With such dramatic advancements in genetic disabilities it can leave a lot of room for questions. GGC’s commitment to providing support and answers to those impacted by genetic disorders extends beyond research. Find the answers you are looking for here, or contact us today.
Patient and Families
How do I get my test results?
If you have been seen at the Greenwood Genetic Center and have questions regarding testing performed at your appointment, please call the genetic counselor or geneticist with whom you met. They will be happy to review those results. If you had testing that was sent to the Greenwood Genetic Center Laboratory by another healthcare provider, please contact that ordering provider for results.
How do I get to your office?
GGC has five offices across South Carolina: Greenwood, Charleston, Columbia, Florence, and Greenville. Visit our Contact Us page for directions and contact numbers for each office.
For prenatal genetic counseling or other specialty clinics, contact the GGC office nearest you or the healthcare provider who referred you for the address and directions.
How do I schedule a visit?
Appointments for a genetics visit require a referral from a healthcare provider. Discuss any questions with your provider and they can set up an appointment for you.
What can I expect from my visit?
It is difficult to determine what exactly will be discussed with each visit; however, you will want to be prepared to discuss the medical history of the referred individual as well as the family history. Pediatric patients will frequently also have a brief physical exam. Any recommended or offered testing will be thoroughly discussed before being initiated. You may also wish to review our patient information brochure, Preparing for Your Genetic Visit.
Why am I being referred?
Patients may be referred for a genetics evaluation for a variety of reasons.
Pediatric patients may be referred because their physician is concerned that there is a genetic background to the patient’s symptoms (usually developmental delay, autism, growth problems, abnormal testing, etc).
Prenatal patients may be referred to discuss the options for prenatal testing, your family history, or previous test results.
Cancer clinic referrals may be due to a personal and/or family history of cancer.
The genetic counselor or geneticist that will meet with you will be happy to further explain the reason(s) for your specific referral. You may also wish to discuss this further with your physician who made the referral.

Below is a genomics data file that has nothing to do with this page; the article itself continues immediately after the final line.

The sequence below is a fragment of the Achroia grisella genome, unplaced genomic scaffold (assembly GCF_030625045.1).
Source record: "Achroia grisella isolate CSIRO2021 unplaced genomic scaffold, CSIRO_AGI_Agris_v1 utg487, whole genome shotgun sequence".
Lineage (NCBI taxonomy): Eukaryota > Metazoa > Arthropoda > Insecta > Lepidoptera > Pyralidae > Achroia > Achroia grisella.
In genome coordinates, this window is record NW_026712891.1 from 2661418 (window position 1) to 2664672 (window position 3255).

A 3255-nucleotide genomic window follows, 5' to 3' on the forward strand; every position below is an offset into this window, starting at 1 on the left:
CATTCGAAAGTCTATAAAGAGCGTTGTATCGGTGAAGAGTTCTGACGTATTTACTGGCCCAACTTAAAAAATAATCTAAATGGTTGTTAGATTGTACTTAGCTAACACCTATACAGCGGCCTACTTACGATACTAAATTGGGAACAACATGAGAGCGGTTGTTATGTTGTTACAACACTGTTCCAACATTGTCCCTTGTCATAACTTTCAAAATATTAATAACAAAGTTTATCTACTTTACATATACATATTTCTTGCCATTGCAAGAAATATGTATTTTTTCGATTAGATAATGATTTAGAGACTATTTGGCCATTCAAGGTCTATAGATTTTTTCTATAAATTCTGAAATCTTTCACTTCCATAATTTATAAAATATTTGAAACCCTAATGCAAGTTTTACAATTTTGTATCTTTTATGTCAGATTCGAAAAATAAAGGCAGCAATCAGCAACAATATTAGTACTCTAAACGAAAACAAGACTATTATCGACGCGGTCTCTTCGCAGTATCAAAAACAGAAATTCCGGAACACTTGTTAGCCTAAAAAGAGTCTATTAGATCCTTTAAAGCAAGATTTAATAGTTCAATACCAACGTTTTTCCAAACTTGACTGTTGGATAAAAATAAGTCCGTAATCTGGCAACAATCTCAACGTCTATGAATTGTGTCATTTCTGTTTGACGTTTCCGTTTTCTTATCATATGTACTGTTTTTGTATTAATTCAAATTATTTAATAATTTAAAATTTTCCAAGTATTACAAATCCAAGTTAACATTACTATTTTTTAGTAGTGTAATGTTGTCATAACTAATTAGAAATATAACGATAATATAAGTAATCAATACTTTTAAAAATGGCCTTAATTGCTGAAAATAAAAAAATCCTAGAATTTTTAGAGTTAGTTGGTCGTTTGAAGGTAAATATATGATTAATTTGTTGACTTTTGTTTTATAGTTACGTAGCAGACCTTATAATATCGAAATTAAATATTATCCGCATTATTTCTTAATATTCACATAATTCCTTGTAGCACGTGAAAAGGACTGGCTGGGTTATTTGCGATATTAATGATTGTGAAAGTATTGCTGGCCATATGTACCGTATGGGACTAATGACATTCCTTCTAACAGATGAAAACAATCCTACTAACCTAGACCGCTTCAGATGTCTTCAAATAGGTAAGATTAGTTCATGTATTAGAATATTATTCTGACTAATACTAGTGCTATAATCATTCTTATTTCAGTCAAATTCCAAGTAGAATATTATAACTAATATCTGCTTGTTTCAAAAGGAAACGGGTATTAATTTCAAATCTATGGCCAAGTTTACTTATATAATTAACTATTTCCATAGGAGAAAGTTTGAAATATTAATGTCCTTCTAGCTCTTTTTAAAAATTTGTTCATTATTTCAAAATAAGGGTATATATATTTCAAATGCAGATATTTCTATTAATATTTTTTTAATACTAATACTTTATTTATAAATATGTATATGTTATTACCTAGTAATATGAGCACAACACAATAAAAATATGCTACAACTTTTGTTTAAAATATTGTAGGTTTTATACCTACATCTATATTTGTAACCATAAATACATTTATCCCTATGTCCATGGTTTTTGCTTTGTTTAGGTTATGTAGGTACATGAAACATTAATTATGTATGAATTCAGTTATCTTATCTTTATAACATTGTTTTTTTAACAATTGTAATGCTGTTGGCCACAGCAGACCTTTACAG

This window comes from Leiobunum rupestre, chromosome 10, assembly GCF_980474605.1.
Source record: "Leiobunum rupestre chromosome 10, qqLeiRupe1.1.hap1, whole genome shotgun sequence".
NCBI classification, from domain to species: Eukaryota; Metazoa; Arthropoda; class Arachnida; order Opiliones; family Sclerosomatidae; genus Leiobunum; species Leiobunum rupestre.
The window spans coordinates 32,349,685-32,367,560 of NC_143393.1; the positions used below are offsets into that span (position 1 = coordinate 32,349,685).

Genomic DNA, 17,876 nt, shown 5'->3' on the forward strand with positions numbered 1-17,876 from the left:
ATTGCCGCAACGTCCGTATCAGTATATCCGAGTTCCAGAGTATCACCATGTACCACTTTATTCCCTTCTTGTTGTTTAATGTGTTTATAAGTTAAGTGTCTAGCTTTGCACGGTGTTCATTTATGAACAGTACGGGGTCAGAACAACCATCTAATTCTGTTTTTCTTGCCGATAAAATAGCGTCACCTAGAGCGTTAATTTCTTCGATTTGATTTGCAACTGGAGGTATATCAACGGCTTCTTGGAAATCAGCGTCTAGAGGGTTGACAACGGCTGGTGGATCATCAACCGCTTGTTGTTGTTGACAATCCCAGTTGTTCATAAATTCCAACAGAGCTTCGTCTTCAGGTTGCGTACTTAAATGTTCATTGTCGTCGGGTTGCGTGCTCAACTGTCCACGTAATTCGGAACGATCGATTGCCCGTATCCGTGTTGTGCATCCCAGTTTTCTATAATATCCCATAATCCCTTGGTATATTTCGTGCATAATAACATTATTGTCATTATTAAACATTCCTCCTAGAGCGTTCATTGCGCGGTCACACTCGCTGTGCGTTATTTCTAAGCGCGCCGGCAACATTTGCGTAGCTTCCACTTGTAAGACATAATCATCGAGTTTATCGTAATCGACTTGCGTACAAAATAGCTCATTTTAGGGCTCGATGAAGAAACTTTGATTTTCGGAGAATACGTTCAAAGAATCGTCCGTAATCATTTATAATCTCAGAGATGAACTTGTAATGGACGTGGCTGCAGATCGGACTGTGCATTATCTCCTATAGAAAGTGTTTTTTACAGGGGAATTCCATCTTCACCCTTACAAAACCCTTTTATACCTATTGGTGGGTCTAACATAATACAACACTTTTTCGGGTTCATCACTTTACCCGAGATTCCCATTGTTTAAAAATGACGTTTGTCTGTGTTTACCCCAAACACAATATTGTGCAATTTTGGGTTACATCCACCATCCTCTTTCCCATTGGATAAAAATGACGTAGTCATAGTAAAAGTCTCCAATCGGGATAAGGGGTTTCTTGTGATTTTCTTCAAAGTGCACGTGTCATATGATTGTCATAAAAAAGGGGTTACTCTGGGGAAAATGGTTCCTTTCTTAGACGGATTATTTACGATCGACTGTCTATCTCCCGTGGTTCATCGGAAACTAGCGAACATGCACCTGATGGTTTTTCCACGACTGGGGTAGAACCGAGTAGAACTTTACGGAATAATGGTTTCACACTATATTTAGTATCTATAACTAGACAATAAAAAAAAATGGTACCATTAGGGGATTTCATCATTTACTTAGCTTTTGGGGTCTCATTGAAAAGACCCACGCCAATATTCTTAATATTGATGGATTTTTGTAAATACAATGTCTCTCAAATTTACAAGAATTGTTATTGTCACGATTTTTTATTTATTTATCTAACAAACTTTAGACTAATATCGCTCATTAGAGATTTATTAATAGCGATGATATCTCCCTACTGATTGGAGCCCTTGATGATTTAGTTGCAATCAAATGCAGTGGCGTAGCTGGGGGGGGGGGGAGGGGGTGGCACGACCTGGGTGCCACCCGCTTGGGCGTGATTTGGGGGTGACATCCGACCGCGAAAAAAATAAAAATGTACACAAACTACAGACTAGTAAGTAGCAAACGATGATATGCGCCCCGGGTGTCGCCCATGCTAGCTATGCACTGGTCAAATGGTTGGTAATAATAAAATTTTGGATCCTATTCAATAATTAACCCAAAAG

How can I contact GGC after hours for urgent questions?
Healthcare professionals can reach the geneticist on call after hours and on weekends by contacting our call service at 1-866-744-3934. This number should be used for questions regarding the care and/or testing of patients with genetic conditions. We encourage its use for only serious conditions.
How do I send a sample for testing?
For specimen collection and special shipping requirements, please refer to the individual test information. Contact the laboratory at 1-800-473-9411 during regular business hours with any questions. You may contact our call service after hours to speak with the laboratory geneticist on call at (866) 868-1748.
All specimens should be shipped by overnight delivery to:
Greenwood Genetic Center Diagnostic Laboratories
106 Gregor Mendel Circle
Greenwood, SC 29646.
Saturday Deliveries: We are available to accept specimens on Saturdays between 10am and 2pm. FEDEX is our preferred carrier. Clearly mark the package For Saturday Delivery. Please contact the laboratory prior to shipping with the tracking number, so we will be expecting the specimen. For fetal pathology samples, please contact the fetal pathology office directly at (864) 388-1700 during regular business hours. After hours you can reach our clinical geneticist on call through our call service at 1-866-744-3934.
Why would I refer a patient?
GGC clinicians are happy to evaluate patients across the lifespan for any genetic concern that may arise. The most common reasons for referral include:
Prenatal clinic – advanced maternal age, positive maternal serum screening, abnormal ultrasound findings, family history concerns or teratogenic exposure.
General Genetics clinics – developmental delay, birth defects, intellectual disability, autism, teratogenic exposure, or any features or health concerns that could be related to a genetic disorder.
Cancer Clinics – a strong personal or family history of breast and ovarian cancer or colorectal and uterine cancers (especially at young ages), patients with a family history of rare cancer syndromes.